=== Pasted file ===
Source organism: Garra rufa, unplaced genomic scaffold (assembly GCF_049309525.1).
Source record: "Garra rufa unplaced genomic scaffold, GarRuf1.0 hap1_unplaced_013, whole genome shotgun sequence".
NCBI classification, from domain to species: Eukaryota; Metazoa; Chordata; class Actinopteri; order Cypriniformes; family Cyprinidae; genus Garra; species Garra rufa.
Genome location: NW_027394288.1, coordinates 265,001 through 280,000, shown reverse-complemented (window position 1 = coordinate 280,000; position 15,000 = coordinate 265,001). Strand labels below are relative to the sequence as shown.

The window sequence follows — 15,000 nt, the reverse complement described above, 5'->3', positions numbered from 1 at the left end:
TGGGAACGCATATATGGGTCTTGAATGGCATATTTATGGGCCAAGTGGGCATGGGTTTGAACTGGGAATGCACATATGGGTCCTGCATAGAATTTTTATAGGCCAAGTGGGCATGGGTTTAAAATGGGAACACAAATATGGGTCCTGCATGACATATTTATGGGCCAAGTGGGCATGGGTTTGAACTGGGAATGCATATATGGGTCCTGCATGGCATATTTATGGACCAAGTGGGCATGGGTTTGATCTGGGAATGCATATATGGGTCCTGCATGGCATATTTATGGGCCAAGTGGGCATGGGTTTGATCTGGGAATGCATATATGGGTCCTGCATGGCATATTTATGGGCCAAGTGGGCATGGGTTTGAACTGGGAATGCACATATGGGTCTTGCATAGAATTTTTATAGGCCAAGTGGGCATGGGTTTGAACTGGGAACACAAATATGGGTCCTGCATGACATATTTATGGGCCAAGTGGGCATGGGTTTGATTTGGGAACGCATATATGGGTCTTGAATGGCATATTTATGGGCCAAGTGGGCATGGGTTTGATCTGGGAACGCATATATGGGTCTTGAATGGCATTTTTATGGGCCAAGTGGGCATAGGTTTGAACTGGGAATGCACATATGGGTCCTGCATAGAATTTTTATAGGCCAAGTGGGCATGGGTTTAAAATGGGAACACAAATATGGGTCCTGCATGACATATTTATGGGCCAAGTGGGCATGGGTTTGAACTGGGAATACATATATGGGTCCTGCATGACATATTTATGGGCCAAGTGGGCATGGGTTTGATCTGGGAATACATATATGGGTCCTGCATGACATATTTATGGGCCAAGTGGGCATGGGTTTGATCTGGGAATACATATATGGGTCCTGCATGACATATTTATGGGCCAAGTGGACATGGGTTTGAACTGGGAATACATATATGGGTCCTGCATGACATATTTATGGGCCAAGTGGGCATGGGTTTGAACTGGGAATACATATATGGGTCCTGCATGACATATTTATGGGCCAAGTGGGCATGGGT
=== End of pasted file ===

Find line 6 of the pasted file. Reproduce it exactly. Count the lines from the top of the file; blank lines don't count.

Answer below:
TGGGAACGCATATATGGGTCTTGAATGGCATATTTATGGGCCAAGTGGGCATGGGTTTGAACTGGGAATGCACATATGGGTCCTGCATAGAATTTTTATAGGCCAAGTGGGCATGGGTTTAAAATGGGAACACAAATATGGGTCCTGCATGACATATTTATGGGCCAAGTGGGCATGGGTTTGAACTGGGAATGCATATATGGGTCCTGCATGGCATATTTATGGACCAAGTGGGCATGGGTTTGATCTGGGAATGCATATATGGGTCCTGCATGGCATATTTATGGGCCAAGTGGGCATGGGTTTGATCTGGGAATGCATATATGGGTCCTGCATGGCATATTTATGGGCCAAGTGGGCATGGGTTTGAACTGGGAATGCACATATGGGTCTTGCATAGAATTTTTATAGGCCAAGTGGGCATGGGTTTGAACTGGGAACACAAATATGGGTCCTGCATGACATATTTATGGGCCAAGTGGGCATGGGTTTGATTTGGGAACGCATATATGGGTCTTGAATGGCATATTTATGGGCCAAGTGGGCATGGGTTTGATCTGGGAACGCATATATGGGTCTTGAATGGCATTTTTATGGGCCAAGTGGGCATAGGTTTGAACTGGGAATGCACATATGGGTCCTGCATAGAATTTTTATAGGCCAAGTGGGCATGGGTTTAAAATGGGAACACAAATATGGGTCCTGCATGACATATTTATGGGCCAAGTGGGCATGGGTTTGAACTGGGAATACATATATGGGTCCTGCATGACATATTTATGGGCCAAGTGGGCATGGGTTTGATCTGGGAATACATATATGGGTCCTGCATGACATATTTATGGGCCAAGTGGGCATGGGTTTGATCTGGGAATACATATATGGGTCCTGCATGACATATTTATGGGCCAAGTGGACATGGGTTTGAACTGGGAATACATATATGGGTCCTGCATGACATATTTATGGGCCAAGTGGGCATGGGTTTGAACTGGGAATACATATATGGGTCCTGCATGACATATTTATGGGCCAAGTGGGCATGGGT